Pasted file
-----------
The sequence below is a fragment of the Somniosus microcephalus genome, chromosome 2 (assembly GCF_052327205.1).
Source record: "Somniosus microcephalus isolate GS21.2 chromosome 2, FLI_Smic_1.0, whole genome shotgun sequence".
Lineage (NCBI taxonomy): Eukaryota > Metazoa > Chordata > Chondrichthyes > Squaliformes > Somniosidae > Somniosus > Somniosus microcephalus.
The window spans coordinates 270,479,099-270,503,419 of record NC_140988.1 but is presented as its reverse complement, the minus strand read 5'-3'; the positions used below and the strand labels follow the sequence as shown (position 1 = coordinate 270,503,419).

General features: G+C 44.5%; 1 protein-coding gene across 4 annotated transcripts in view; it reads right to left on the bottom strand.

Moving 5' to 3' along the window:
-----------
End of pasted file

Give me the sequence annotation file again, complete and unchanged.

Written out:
The sequence below is a fragment of the Somniosus microcephalus genome, chromosome 2 (assembly GCF_052327205.1).
Source record: "Somniosus microcephalus isolate GS21.2 chromosome 2, FLI_Smic_1.0, whole genome shotgun sequence".
Lineage (NCBI taxonomy): Eukaryota > Metazoa > Chordata > Chondrichthyes > Squaliformes > Somniosidae > Somniosus > Somniosus microcephalus.
The window spans coordinates 270,479,099-270,503,419 of record NC_140988.1 but is presented as its reverse complement, the minus strand read 5'-3'; the positions used below and the strand labels follow the sequence as shown (position 1 = coordinate 270,503,419).

General features: G+C 44.5%; 1 protein-coding gene across 4 annotated transcripts in view; it reads right to left on the bottom strand.

Moving 5' to 3' along the window: